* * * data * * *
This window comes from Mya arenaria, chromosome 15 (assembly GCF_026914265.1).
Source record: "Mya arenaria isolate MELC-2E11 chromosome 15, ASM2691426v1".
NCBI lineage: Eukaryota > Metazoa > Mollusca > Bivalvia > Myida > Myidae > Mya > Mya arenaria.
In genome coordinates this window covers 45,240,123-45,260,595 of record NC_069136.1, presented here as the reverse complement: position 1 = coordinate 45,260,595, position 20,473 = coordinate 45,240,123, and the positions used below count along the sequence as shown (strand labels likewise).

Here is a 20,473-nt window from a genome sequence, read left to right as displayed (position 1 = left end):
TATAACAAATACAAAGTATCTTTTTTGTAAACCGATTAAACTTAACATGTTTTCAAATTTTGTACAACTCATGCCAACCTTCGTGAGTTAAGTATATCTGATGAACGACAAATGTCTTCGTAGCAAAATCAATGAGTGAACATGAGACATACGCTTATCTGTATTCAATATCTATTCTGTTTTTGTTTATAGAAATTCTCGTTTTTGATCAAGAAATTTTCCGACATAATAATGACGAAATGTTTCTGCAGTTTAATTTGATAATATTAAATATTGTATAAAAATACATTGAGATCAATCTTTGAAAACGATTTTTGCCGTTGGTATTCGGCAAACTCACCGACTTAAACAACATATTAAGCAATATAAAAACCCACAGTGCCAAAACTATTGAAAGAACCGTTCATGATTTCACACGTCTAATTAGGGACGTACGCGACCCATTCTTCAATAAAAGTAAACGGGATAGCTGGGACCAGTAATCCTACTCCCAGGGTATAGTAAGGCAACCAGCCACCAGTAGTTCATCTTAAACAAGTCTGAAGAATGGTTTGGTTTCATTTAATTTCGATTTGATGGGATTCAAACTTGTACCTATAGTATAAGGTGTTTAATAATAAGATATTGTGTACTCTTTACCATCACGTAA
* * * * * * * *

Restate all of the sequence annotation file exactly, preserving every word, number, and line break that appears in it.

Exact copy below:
This window comes from Mya arenaria, chromosome 15 (assembly GCF_026914265.1).
Source record: "Mya arenaria isolate MELC-2E11 chromosome 15, ASM2691426v1".
NCBI lineage: Eukaryota > Metazoa > Mollusca > Bivalvia > Myida > Myidae > Mya > Mya arenaria.
In genome coordinates this window covers 45,240,123-45,260,595 of record NC_069136.1, presented here as the reverse complement: position 1 = coordinate 45,260,595, position 20,473 = coordinate 45,240,123, and the positions used below count along the sequence as shown (strand labels likewise).

Here is a 20,473-nt window from a genome sequence, read left to right as displayed (position 1 = left end):
TATAACAAATACAAAGTATCTTTTTTGTAAACCGATTAAACTTAACATGTTTTCAAATTTTGTACAACTCATGCCAACCTTCGTGAGTTAAGTATATCTGATGAACGACAAATGTCTTCGTAGCAAAATCAATGAGTGAACATGAGACATACGCTTATCTGTATTCAATATCTATTCTGTTTTTGTTTATAGAAATTCTCGTTTTTGATCAAGAAATTTTCCGACATAATAATGACGAAATGTTTCTGCAGTTTAATTTGATAATATTAAATATTGTATAAAAATACATTGAGATCAATCTTTGAAAACGATTTTTGCCGTTGGTATTCGGCAAACTCACCGACTTAAACAACATATTAAGCAATATAAAAACCCACAGTGCCAAAACTATTGAAAGAACCGTTCATGATTTCACACGTCTAATTAGGGACGTACGCGACCCATTCTTCAATAAAAGTAAACGGGATAGCTGGGACCAGTAATCCTACTCCCAGGGTATAGTAAGGCAACCAGCCACCAGTAGTTCATCTTAAACAAGTCTGAAGAATGGTTTGGTTTCATTTAATTTCGATTTGATGGGATTCAAACTTGTACCTATAGTATAAGGTGTTTAATAATAAGATATTGTGTACTCTTTACCATCACGTAA